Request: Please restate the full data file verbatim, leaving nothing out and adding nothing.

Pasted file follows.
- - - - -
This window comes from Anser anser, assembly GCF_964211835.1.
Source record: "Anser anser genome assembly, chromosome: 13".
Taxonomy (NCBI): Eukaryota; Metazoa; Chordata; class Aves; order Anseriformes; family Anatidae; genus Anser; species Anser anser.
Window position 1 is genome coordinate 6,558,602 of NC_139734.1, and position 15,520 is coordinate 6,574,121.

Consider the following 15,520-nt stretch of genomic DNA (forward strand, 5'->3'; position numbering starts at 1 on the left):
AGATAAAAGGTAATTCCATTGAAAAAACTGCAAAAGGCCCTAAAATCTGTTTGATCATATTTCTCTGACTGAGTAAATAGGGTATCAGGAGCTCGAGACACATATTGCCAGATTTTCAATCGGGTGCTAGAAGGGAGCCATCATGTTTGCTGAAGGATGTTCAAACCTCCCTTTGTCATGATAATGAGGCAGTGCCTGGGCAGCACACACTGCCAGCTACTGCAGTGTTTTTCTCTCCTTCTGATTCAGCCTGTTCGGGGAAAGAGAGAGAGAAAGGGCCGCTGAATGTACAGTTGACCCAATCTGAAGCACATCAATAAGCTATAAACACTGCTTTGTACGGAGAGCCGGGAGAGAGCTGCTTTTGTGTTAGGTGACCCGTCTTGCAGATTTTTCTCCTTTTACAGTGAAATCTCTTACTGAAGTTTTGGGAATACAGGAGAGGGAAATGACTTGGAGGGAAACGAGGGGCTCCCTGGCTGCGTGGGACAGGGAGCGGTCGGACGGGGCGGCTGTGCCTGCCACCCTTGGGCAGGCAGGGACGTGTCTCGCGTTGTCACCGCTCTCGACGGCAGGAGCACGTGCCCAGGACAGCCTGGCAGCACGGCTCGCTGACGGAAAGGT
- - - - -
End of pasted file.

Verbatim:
This window comes from Anser anser, assembly GCF_964211835.1.
Source record: "Anser anser genome assembly, chromosome: 13".
Taxonomy (NCBI): Eukaryota; Metazoa; Chordata; class Aves; order Anseriformes; family Anatidae; genus Anser; species Anser anser.
Window position 1 is genome coordinate 6,558,602 of NC_139734.1, and position 15,520 is coordinate 6,574,121.

Consider the following 15,520-nt stretch of genomic DNA (forward strand, 5'->3'; position numbering starts at 1 on the left):
AGATAAAAGGTAATTCCATTGAAAAAACTGCAAAAGGCCCTAAAATCTGTTTGATCATATTTCTCTGACTGAGTAAATAGGGTATCAGGAGCTCGAGACACATATTGCCAGATTTTCAATCGGGTGCTAGAAGGGAGCCATCATGTTTGCTGAAGGATGTTCAAACCTCCCTTTGTCATGATAATGAGGCAGTGCCTGGGCAGCACACACTGCCAGCTACTGCAGTGTTTTTCTCTCCTTCTGATTCAGCCTGTTCGGGGAAAGAGAGAGAGAAAGGGCCGCTGAATGTACAGTTGACCCAATCTGAAGCACATCAATAAGCTATAAACACTGCTTTGTACGGAGAGCCGGGAGAGAGCTGCTTTTGTGTTAGGTGACCCGTCTTGCAGATTTTTCTCCTTTTACAGTGAAATCTCTTACTGAAGTTTTGGGAATACAGGAGAGGGAAATGACTTGGAGGGAAACGAGGGGCTCCCTGGCTGCGTGGGACAGGGAGCGGTCGGACGGGGCGGCTGTGCCTGCCACCCTTGGGCAGGCAGGGACGTGTCTCGCGTTGTCACCGCTCTCGACGGCAGGAGCACGTGCCCAGGACAGCCTGGCAGCACGGCTCGCTGACGGAAAGGT